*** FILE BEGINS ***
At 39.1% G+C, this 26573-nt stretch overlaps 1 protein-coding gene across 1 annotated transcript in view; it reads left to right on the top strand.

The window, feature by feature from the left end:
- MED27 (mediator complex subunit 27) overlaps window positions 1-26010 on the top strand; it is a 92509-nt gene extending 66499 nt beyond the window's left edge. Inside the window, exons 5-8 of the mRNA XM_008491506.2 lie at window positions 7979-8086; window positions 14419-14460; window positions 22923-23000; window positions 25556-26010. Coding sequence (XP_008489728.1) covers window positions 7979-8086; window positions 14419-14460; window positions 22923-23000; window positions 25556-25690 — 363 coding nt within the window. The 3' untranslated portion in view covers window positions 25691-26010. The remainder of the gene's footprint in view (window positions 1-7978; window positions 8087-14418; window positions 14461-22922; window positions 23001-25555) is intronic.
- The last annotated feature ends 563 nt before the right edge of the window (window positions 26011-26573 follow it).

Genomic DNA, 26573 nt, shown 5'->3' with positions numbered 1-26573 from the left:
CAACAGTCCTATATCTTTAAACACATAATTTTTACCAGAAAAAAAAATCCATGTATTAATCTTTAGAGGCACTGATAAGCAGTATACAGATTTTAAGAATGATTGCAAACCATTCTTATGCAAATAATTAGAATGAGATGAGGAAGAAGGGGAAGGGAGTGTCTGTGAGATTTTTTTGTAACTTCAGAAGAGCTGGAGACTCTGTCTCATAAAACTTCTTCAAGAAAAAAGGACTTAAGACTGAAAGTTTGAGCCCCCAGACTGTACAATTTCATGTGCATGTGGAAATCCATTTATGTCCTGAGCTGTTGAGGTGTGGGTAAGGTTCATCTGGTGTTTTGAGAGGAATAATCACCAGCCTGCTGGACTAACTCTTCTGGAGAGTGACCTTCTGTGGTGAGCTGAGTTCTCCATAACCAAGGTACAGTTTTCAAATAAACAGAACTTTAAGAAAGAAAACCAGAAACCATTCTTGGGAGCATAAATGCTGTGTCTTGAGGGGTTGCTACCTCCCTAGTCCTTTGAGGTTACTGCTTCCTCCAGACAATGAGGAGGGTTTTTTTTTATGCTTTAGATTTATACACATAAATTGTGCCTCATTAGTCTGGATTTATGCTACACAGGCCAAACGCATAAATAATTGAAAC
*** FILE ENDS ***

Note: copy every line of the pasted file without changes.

At 39.1% G+C, this 26573-nt stretch overlaps 1 protein-coding gene across 1 annotated transcript in view; it reads left to right on the top strand.

The window, feature by feature from the left end:
- MED27 (mediator complex subunit 27) overlaps window positions 1-26010 on the top strand; it is a 92509-nt gene extending 66499 nt beyond the window's left edge. Inside the window, exons 5-8 of the mRNA XM_008491506.2 lie at window positions 7979-8086; window positions 14419-14460; window positions 22923-23000; window positions 25556-26010. Coding sequence (XP_008489728.1) covers window positions 7979-8086; window positions 14419-14460; window positions 22923-23000; window positions 25556-25690 — 363 coding nt within the window. The 3' untranslated portion in view covers window positions 25691-26010. The remainder of the gene's footprint in view (window positions 1-7978; window positions 8087-14418; window positions 14461-22922; window positions 23001-25555) is intronic.
- The last annotated feature ends 563 nt before the right edge of the window (window positions 26011-26573 follow it).

Genomic DNA, 26573 nt, shown 5'->3' with positions numbered 1-26573 from the left:
CAACAGTCCTATATCTTTAAACACATAATTTTTACCAGAAAAAAAAATCCATGTATTAATCTTTAGAGGCACTGATAAGCAGTATACAGATTTTAAGAATGATTGCAAACCATTCTTATGCAAATAATTAGAATGAGATGAGGAAGAAGGGGAAGGGAGTGTCTGTGAGATTTTTTTGTAACTTCAGAAGAGCTGGAGACTCTGTCTCATAAAACTTCTTCAAGAAAAAAGGACTTAAGACTGAAAGTTTGAGCCCCCAGACTGTACAATTTCATGTGCATGTGGAAATCCATTTATGTCCTGAGCTGTTGAGGTGTGGGTAAGGTTCATCTGGTGTTTTGAGAGGAATAATCACCAGCCTGCTGGACTAACTCTTCTGGAGAGTGACCTTCTGTGGTGAGCTGAGTTCTCCATAACCAAGGTACAGTTTTCAAATAAACAGAACTTTAAGAAAGAAAACCAGAAACCATTCTTGGGAGCATAAATGCTGTGTCTTGAGGGGTTGCTACCTCCCTAGTCCTTTGAGGTTACTGCTTCCTCCAGACAATGAGGAGGGTTTTTTTTTATGCTTTAGATTTATACACATAAATTGTGCCTCATTAGTCTGGATTTATGCTACACAGGCCAAACGCATAAATAATTGAAAC